LEXINGTON, Ky. (Aug. 6 , 2012) — University of Kentucky researchers, led by Dr. Jayakrishna Ambati, have made an exciting finding in the "dry" form of age-related macular degeneration known as geographic atrophy (GA). GA is an untreatable condition that causes blindness in millions of individuals due to death of retinal pigmented epithelial cells. The paper, "ERK1/2 Activation is a Therapeutic Target in Age-Related Macular Degeneration" appears in the current online issue of the premier journal Proceedings of the National Academy of Sciences.
Ambati, professor of physiology, and professor and vice chair of ophthalmology and visual sciences at UK, is a leader in the field of macular degeneration research. Previous research from the Ambati laboratory published in the journal Nature showed that in human eyes with geographic atrophy there is a deficiency of the enzyme DICER1, leading to accumulation of toxic Alu RNA molecules in the retinal pigmented epithelium. Another paper published in the journal Cell showed that when these RNAs build up in the eye they trigger activation of an immune complex known as the NLRP3 inflammasome. In turn, this leads to the production of a molecule known as IL-18, which causes death of retinal pigmented epithelial cells and vision loss by activating a critical protein known as MyD88. Importantly, Ambati and colleagues found evidence that activity of the inflammasome, IL-18, and MyD88 were all increased in human eyes with GA. They then showed that blocking any of these components could prevent retinal degeneration in multiple disease models. The researchers are excited that blocking these pathways could herald a new potential therapy for GA, for which there is no approved treatment.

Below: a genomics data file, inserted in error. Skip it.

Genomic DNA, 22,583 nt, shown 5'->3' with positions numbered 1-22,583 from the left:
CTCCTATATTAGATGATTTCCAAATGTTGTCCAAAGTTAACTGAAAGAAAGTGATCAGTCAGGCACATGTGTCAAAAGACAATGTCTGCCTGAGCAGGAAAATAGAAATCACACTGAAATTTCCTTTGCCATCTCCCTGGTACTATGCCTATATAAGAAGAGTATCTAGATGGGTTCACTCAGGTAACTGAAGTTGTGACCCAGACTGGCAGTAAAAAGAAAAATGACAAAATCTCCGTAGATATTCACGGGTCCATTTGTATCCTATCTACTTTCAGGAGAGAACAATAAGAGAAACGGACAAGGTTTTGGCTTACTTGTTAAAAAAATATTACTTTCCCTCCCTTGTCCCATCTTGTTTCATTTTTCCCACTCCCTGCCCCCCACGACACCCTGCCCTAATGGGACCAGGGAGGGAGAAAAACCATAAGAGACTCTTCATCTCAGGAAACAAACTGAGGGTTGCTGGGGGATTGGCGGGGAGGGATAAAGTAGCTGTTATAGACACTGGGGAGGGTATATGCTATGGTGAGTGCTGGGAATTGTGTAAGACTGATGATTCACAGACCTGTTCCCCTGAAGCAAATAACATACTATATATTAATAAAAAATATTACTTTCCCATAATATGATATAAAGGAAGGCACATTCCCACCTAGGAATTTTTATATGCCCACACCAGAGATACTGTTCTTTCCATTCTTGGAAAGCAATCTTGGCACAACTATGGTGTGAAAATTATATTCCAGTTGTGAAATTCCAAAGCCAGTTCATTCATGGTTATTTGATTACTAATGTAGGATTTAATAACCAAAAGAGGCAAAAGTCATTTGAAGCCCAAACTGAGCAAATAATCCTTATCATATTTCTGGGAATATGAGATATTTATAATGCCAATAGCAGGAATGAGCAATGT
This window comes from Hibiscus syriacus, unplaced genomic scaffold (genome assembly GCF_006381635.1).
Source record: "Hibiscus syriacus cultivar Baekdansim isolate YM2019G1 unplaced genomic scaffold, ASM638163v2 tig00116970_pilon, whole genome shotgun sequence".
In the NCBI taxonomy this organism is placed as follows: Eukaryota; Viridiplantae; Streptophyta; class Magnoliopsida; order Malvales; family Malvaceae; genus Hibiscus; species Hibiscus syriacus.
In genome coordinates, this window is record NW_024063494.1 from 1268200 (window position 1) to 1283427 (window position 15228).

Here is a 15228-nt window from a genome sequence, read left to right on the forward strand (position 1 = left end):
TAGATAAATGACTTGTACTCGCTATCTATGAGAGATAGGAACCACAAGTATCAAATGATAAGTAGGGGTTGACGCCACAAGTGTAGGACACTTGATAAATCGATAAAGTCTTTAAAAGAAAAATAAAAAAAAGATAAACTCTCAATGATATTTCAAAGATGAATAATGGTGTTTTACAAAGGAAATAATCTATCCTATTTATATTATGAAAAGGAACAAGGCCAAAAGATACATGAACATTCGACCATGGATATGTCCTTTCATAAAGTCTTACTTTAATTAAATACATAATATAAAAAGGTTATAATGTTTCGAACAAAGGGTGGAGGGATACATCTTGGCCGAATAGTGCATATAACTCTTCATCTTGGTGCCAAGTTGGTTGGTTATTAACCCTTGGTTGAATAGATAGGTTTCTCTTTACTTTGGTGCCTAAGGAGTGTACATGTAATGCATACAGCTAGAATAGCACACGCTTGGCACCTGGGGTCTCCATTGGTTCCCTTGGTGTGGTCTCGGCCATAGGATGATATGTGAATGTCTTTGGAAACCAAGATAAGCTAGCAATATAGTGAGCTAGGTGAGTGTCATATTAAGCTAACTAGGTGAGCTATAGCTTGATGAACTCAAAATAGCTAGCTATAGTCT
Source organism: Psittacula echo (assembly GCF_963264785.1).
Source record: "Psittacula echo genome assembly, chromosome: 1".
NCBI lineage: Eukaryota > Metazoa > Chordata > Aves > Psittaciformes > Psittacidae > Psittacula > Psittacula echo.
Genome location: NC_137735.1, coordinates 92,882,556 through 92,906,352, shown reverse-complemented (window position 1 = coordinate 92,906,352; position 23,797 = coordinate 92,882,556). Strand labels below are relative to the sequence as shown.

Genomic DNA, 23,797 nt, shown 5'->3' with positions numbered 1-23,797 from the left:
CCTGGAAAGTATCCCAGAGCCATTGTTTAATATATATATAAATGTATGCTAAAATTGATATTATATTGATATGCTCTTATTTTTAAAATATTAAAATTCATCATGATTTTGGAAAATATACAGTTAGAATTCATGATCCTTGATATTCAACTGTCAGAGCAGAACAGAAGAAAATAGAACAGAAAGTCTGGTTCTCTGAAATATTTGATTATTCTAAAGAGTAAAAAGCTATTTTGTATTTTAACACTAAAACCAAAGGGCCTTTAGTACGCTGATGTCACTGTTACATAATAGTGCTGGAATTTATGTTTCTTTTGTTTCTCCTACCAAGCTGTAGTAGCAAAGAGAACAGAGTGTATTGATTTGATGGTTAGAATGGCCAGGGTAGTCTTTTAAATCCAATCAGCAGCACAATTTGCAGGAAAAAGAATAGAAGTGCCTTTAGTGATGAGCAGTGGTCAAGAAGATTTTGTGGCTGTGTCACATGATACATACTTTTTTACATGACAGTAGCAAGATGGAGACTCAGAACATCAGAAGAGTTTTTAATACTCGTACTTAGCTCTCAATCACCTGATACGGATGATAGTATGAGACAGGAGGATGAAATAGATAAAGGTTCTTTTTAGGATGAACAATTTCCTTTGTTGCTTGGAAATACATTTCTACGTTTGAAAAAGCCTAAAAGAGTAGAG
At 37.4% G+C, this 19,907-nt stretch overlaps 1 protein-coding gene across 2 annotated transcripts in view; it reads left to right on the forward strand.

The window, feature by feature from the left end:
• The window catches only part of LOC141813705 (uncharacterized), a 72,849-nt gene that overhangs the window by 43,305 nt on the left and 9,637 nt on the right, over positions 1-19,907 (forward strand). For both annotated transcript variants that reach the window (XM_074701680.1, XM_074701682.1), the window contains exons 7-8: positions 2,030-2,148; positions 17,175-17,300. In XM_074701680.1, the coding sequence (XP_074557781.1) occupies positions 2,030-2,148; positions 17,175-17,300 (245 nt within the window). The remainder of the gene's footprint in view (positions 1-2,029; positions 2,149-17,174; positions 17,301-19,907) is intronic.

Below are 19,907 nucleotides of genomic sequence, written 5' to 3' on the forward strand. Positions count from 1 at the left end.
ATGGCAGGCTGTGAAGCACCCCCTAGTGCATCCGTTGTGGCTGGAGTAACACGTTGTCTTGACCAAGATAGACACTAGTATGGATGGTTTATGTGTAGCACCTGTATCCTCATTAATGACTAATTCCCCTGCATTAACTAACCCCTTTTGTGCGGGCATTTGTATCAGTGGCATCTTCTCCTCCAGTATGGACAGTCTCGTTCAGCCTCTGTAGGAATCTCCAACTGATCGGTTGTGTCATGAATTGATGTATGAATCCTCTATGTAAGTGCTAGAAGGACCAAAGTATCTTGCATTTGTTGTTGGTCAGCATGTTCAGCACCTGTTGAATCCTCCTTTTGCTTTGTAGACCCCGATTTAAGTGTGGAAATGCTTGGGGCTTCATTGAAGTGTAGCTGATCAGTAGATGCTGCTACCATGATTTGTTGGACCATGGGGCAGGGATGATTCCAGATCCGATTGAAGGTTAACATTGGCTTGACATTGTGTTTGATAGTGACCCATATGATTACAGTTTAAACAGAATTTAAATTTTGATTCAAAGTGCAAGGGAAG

In the current paper, the authors show that Alu RNA, which increases following DICER1 deficit, activates a family of enzymes known as extracellular-signal-regulated kinases (ERK) 1/2. ERK 1/2, which are also known as classical mitogen-activated protein kinases (MAPKs), were found to be increased in the RPE of human eyes with GA and shown to be key mediators of RPE cell death. This work further defines the mechanisms of cell death in human GA and identifies a new therapeutic target for the dry form of AMD.
Ambati is working with iVeena Pharmaceuticals, Inc. of Salt Lake City to commercialize therapies for geographic atrophy. iVeena can be contacted at firstname.lastname@example.org.
Authors on the paper include Ambati as well as: Sami Dridi, Yoshio Hirano, Valeria Tarallo, Younghee Kim, Benjamin J. Fowler, Sasha Bogdanovich, Mark E. Kleinman, Bradley D. Gelfand and Judit Z. Baffi, all of the University of Kentucky Department of Opthalmology and Visual Sciences; Balamurali K. Ambati of the Moran Eye Center at the University of Utah School of Medicine and Veterans Affairs Salt Lake City Healthcare System; Vince A. Chiodo and William W. Hauswirth of the University of Utal School of Medicine; Jennifer F. Kugel, James A. Goodrich and Steven L. Ponicsan of the Department of Chemistry and Biochemistry, University of Colorado at Boulder; and David R. Hinton of The Arnold and Mabel Beckman Macular Research Center at the Doheny Eye Institute, University of Southern California - Los Angeles.
Ambati is also the Dr. E. Vernon and Eloise C. Smith Endowed Chair in Macular Degeneration Research.
This research was supported by the National Eye Institute, the Doris Duke Distinguished Clinical Scientist Award, the Burroughs Wellcome Translational Research Scientist Award, and Research to Prevent Blindness.
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